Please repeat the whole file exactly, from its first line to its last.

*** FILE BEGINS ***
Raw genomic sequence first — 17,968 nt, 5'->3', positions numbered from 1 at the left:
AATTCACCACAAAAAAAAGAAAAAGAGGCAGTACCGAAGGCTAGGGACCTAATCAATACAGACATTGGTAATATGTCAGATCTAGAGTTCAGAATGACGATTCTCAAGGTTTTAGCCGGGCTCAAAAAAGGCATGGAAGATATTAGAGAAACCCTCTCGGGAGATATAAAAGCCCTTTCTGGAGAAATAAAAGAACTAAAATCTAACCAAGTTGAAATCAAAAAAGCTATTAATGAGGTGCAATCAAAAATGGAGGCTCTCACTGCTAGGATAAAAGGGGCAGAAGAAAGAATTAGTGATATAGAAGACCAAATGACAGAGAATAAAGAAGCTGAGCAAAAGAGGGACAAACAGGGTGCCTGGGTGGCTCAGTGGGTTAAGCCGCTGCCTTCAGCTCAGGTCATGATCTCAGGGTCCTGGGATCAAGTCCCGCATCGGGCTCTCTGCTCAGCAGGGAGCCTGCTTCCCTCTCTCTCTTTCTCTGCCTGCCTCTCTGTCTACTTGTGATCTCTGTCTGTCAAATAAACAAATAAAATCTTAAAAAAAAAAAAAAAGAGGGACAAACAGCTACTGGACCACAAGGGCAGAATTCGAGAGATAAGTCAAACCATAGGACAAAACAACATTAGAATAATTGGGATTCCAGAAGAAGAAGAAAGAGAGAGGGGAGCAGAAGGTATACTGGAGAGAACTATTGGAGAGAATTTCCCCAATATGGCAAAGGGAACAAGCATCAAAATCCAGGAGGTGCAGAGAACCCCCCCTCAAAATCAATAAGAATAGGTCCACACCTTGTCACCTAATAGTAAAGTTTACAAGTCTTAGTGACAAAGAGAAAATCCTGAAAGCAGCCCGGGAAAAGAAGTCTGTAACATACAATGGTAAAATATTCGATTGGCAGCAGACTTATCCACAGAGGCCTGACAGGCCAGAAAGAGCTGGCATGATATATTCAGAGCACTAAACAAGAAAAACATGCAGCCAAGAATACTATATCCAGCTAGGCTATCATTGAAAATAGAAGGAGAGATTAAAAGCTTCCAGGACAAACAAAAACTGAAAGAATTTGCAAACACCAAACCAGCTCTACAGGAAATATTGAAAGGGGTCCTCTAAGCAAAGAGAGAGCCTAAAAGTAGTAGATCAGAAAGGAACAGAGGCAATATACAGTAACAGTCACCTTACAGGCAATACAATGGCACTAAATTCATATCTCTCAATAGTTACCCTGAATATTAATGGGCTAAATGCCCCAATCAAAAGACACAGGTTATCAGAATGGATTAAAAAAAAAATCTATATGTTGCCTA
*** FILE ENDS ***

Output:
Raw genomic sequence first — 17,968 nt, 5'->3', positions numbered from 1 at the left:
AATTCACCACAAAAAAAAGAAAAAGAGGCAGTACCGAAGGCTAGGGACCTAATCAATACAGACATTGGTAATATGTCAGATCTAGAGTTCAGAATGACGATTCTCAAGGTTTTAGCCGGGCTCAAAAAAGGCATGGAAGATATTAGAGAAACCCTCTCGGGAGATATAAAAGCCCTTTCTGGAGAAATAAAAGAACTAAAATCTAACCAAGTTGAAATCAAAAAAGCTATTAATGAGGTGCAATCAAAAATGGAGGCTCTCACTGCTAGGATAAAAGGGGCAGAAGAAAGAATTAGTGATATAGAAGACCAAATGACAGAGAATAAAGAAGCTGAGCAAAAGAGGGACAAACAGGGTGCCTGGGTGGCTCAGTGGGTTAAGCCGCTGCCTTCAGCTCAGGTCATGATCTCAGGGTCCTGGGATCAAGTCCCGCATCGGGCTCTCTGCTCAGCAGGGAGCCTGCTTCCCTCTCTCTCTTTCTCTGCCTGCCTCTCTGTCTACTTGTGATCTCTGTCTGTCAAATAAACAAATAAAATCTTAAAAAAAAAAAAAAAGAGGGACAAACAGCTACTGGACCACAAGGGCAGAATTCGAGAGATAAGTCAAACCATAGGACAAAACAACATTAGAATAATTGGGATTCCAGAAGAAGAAGAAAGAGAGAGGGGAGCAGAAGGTATACTGGAGAGAACTATTGGAGAGAATTTCCCCAATATGGCAAAGGGAACAAGCATCAAAATCCAGGAGGTGCAGAGAACCCCCCCTCAAAATCAATAAGAATAGGTCCACACCTTGTCACCTAATAGTAAAGTTTACAAGTCTTAGTGACAAAGAGAAAATCCTGAAAGCAGCCCGGGAAAAGAAGTCTGTAACATACAATGGTAAAATATTCGATTGGCAGCAGACTTATCCACAGAGGCCTGACAGGCCAGAAAGAGCTGGCATGATATATTCAGAGCACTAAACAAGAAAAACATGCAGCCAAGAATACTATATCCAGCTAGGCTATCATTGAAAATAGAAGGAGAGATTAAAAGCTTCCAGGACAAACAAAAACTGAAAGAATTTGCAAACACCAAACCAGCTCTACAGGAAATATTGAAAGGGGTCCTCTAAGCAAAGAGAGAGCCTAAAAGTAGTAGATCAGAAAGGAACAGAGGCAATATACAGTAACAGTCACCTTACAGGCAATACAATGGCACTAAATTCATATCTCTCAATAGTTACCCTGAATATTAATGGGCTAAATGCCCCAATCAAAAGACACAGGTTATCAGAATGGATTAAAAAAAAAATCTATATGTTGCCTA